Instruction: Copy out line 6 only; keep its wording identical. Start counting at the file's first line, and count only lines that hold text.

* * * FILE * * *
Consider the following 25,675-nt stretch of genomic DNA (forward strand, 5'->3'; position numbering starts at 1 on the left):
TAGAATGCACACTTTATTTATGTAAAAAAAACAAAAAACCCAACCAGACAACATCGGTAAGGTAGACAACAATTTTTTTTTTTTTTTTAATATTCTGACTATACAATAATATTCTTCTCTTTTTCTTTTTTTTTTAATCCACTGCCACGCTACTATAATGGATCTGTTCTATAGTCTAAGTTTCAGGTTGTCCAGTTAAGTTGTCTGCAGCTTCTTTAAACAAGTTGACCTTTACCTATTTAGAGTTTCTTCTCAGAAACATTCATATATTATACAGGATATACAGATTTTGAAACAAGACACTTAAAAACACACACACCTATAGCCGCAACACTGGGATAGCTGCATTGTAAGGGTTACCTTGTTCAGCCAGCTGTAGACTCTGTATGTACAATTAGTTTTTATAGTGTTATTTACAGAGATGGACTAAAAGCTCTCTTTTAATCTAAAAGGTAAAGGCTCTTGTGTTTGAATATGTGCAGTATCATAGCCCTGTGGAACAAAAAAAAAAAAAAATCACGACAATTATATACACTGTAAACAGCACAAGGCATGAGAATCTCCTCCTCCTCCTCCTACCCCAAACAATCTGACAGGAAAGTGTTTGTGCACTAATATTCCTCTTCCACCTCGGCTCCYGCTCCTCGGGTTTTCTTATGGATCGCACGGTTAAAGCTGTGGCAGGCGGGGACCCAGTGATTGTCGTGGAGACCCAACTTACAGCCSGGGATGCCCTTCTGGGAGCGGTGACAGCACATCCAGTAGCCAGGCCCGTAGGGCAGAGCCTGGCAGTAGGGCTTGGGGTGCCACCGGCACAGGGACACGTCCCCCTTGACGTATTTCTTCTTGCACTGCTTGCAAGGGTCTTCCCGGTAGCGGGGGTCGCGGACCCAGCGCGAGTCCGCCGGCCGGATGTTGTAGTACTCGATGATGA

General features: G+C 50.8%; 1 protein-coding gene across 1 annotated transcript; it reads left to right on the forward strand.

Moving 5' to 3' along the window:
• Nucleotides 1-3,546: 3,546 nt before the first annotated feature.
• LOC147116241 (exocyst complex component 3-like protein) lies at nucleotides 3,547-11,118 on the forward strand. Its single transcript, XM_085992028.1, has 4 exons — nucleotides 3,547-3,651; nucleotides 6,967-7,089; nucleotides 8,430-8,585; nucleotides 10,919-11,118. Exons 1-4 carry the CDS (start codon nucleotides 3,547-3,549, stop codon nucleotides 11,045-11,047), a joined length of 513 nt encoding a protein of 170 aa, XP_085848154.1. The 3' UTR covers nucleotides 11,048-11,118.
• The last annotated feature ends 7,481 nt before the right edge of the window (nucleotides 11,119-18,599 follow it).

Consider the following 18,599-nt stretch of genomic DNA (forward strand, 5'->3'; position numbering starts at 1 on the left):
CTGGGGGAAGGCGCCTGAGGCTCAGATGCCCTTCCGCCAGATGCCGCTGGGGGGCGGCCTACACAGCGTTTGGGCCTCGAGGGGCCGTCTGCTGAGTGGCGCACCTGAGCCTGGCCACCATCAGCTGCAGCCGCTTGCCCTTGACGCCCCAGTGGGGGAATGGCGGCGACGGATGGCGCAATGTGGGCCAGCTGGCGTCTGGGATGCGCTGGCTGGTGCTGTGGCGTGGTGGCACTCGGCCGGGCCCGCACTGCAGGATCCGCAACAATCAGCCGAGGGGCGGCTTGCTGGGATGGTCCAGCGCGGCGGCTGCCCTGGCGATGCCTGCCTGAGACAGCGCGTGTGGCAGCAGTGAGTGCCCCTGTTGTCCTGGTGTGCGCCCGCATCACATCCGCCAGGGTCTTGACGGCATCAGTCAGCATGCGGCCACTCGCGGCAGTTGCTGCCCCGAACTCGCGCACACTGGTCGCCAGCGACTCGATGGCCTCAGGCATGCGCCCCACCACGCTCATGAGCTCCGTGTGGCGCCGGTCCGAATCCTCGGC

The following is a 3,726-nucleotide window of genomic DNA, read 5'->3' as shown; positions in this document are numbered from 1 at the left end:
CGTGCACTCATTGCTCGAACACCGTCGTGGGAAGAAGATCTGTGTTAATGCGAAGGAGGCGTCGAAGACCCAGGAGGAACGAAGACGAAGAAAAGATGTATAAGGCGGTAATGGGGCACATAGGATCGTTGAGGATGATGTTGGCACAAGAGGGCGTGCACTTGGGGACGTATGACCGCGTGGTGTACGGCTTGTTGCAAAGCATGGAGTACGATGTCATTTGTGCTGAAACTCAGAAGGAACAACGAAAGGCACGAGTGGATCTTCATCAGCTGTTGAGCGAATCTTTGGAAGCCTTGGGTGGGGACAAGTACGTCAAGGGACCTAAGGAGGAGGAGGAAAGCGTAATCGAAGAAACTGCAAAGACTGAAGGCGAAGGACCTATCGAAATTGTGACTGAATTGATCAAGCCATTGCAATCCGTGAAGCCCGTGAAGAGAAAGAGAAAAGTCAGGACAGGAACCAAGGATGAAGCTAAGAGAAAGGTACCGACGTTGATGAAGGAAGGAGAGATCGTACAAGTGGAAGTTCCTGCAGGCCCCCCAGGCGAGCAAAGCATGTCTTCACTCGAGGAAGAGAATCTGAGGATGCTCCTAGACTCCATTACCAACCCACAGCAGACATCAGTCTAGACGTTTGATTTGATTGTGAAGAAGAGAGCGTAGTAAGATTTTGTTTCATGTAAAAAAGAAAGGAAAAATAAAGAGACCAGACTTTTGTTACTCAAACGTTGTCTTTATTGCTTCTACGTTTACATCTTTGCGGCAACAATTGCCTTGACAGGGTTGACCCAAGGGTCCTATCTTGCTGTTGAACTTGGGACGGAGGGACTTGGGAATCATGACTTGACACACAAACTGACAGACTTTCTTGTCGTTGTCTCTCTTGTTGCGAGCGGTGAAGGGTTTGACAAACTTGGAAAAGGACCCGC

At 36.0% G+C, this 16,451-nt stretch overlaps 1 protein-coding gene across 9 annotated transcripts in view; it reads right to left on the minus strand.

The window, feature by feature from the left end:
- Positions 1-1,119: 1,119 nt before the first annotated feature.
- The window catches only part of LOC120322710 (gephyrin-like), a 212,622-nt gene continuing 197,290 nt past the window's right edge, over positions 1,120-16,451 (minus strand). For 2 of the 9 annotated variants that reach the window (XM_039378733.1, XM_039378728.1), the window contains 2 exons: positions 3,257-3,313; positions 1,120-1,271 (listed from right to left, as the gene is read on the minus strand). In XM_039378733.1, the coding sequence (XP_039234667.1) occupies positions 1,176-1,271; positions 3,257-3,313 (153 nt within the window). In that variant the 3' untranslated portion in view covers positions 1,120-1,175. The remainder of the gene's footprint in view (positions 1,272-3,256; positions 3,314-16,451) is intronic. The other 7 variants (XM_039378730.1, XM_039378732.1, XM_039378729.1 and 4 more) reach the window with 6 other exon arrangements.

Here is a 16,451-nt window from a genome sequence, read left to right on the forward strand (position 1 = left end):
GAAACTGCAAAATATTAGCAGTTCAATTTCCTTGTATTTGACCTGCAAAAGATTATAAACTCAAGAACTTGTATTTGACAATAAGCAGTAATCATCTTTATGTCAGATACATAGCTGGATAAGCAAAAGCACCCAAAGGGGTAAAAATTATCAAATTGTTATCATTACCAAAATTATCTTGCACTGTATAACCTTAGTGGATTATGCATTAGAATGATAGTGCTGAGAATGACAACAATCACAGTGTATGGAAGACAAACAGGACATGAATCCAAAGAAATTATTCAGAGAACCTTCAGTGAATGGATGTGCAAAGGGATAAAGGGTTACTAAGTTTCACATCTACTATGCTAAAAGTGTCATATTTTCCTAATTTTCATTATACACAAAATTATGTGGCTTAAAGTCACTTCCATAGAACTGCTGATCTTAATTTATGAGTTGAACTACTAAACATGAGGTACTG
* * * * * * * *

• LOC147116241 (exocyst complex component 3-like protein) lies at nucleotides 3,547-11,118 on the forward strand. Its single transcript, XM_085992028.1, has 4 exons — nucleotides 3,547-3,651; nucleotides 6,967-7,089; nucleotides 8,430-8,585; nucleotides 10,919-11,118. Exons 1-4 carry the CDS (start codon nucleotides 3,547-3,549, stop codon nucleotides 11,045-11,047), a joined length of 513 nt encoding a protein of 170 aa, XP_085848154.1. The 3' UTR covers nucleotides 11,048-11,118.